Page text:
First produced under the guidance of Meissen director Johann Höroldt in 1732, the so-called "blue onion" pattern was actually an adaptation of an early oriental "tree of life" motif. In Germany, the pattern - or any of its many variations - is known as Zwiebelmuster, or "onion pattern". Sometimes it is also called "Indisch Blau" or Indian blue, sometimes "Strohblumenmuster" or Strawflower pattern. This pattern was sometimes called "Rauenstein" after the Rauenstein Porzellanfabrik factory that was famous for making wares with this pattern. This stein was made by this very factory - Rauenstein Porzellanfabric established in 1783 by three Greiner brothers.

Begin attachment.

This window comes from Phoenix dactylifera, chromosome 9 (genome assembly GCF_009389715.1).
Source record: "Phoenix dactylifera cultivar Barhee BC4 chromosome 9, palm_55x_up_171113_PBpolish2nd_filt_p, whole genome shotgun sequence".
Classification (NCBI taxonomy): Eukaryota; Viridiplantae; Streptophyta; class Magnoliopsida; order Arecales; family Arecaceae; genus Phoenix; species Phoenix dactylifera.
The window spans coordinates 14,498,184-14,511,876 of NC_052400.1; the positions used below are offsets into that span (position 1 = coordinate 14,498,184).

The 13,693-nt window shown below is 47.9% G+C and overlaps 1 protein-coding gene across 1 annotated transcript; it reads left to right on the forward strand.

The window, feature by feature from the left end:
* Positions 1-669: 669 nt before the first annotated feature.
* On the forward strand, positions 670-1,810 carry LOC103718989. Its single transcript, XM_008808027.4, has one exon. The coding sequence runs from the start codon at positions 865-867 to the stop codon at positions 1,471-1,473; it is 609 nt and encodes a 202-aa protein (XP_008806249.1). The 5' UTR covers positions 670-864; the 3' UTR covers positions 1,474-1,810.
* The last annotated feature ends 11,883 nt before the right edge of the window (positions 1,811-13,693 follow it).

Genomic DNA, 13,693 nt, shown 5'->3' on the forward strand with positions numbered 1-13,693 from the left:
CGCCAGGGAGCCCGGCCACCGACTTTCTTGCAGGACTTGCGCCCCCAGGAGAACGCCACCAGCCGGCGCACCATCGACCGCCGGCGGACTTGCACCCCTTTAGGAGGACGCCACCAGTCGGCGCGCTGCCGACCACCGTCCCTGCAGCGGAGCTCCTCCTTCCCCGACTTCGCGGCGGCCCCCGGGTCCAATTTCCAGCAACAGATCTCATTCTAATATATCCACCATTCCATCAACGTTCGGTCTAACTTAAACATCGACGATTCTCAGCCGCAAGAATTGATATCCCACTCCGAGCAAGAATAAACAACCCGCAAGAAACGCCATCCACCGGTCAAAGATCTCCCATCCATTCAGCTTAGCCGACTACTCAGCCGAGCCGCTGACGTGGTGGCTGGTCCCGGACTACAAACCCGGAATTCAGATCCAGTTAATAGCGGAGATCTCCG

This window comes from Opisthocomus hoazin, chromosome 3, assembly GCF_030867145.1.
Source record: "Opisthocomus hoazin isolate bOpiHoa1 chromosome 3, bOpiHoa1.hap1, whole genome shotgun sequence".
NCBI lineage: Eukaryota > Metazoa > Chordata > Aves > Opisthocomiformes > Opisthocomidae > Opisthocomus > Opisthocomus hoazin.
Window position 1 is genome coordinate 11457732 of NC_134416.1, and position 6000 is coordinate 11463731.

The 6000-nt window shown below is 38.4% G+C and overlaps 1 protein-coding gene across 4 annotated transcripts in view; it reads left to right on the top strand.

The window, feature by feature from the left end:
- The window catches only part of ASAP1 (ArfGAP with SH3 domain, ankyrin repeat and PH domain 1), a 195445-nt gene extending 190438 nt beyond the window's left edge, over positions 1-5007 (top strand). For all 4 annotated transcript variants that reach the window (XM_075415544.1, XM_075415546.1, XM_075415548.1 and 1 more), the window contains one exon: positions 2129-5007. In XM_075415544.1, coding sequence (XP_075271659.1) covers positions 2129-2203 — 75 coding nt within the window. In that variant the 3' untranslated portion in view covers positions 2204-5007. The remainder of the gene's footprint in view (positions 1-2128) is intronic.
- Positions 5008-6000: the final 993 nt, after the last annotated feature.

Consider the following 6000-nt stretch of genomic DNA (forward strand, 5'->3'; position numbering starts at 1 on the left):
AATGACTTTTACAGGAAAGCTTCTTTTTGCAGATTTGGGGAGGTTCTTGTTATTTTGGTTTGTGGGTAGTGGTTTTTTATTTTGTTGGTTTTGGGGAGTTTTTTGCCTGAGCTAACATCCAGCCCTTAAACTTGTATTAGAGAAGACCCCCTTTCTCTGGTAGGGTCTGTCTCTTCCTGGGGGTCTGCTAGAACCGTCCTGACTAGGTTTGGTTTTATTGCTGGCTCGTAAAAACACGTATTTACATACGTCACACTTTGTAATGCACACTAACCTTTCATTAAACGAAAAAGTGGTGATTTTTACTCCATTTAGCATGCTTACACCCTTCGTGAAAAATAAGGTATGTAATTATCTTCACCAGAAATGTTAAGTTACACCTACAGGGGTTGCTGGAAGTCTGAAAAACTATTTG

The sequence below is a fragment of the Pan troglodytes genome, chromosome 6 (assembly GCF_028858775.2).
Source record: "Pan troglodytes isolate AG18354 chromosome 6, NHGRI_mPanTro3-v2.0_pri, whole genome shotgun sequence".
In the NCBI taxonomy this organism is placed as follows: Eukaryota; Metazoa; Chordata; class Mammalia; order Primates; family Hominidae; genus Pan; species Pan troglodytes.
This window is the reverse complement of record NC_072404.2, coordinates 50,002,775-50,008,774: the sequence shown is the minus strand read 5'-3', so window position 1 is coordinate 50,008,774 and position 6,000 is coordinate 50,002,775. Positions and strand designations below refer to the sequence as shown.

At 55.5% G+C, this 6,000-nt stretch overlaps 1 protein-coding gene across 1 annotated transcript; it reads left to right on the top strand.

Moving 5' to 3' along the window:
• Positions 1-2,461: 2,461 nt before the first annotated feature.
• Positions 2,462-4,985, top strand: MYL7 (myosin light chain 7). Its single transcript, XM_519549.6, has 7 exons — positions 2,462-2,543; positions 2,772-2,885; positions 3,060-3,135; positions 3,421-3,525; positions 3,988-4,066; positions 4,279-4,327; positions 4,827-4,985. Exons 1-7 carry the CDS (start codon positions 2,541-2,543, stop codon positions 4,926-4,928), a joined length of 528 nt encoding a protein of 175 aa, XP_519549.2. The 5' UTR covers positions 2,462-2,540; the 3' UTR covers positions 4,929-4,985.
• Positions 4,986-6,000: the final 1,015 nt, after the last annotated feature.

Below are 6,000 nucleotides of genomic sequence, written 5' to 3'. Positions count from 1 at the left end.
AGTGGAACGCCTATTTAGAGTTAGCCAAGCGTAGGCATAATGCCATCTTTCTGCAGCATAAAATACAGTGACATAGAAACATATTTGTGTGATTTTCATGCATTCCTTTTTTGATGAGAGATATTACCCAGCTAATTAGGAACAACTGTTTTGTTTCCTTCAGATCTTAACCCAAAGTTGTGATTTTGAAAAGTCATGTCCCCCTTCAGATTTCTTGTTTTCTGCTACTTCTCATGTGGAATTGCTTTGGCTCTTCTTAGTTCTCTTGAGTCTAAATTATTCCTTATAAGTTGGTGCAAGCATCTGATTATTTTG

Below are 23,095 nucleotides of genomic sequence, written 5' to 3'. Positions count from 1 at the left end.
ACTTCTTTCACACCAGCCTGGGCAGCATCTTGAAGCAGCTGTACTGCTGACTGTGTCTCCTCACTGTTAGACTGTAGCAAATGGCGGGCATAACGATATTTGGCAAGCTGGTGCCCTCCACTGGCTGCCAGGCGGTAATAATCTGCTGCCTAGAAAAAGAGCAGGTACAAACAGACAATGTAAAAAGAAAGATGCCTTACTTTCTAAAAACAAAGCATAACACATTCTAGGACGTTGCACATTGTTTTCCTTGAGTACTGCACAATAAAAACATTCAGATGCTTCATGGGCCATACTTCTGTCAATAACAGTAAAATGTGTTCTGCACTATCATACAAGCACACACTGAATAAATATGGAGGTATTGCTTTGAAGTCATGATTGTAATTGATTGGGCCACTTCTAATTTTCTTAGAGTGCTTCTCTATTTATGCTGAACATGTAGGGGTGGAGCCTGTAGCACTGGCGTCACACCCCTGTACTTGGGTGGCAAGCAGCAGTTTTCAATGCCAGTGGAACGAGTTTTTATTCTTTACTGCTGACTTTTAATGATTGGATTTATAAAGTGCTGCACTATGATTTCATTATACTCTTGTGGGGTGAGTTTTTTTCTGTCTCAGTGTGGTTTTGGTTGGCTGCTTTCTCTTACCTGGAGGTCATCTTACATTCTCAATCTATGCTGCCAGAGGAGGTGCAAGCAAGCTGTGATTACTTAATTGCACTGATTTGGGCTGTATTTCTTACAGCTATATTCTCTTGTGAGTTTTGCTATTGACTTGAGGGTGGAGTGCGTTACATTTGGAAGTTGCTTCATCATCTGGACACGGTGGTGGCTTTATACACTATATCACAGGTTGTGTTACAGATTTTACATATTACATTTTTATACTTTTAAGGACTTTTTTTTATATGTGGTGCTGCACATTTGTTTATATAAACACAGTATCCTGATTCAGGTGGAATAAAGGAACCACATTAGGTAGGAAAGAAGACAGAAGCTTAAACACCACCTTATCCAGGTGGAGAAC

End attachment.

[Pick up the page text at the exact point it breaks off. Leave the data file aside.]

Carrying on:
The factory was producing many different wares with the Zwiebelmuster design - plates, trays, tea and coffee pots - and some beer steins as well. This beer stein is quite large - standing 10 with the capacity of 1.5 Liter. It is rare compared to other Rauenstein wares. Pewter lid with matching porcelain inlay.
Five-ring open type hinge with ornate thumblift. Marked with the crossed flags and "R-n" mark that was used by Rauenstein factory from 1850 t0 1892. 10 tall to the top of the thumblift, 1.5 L capacity.
Get Supersized Images & Free Image Hosting. Attention Sellers - Get Templates Image Hosting, Scheduling at Auctiva.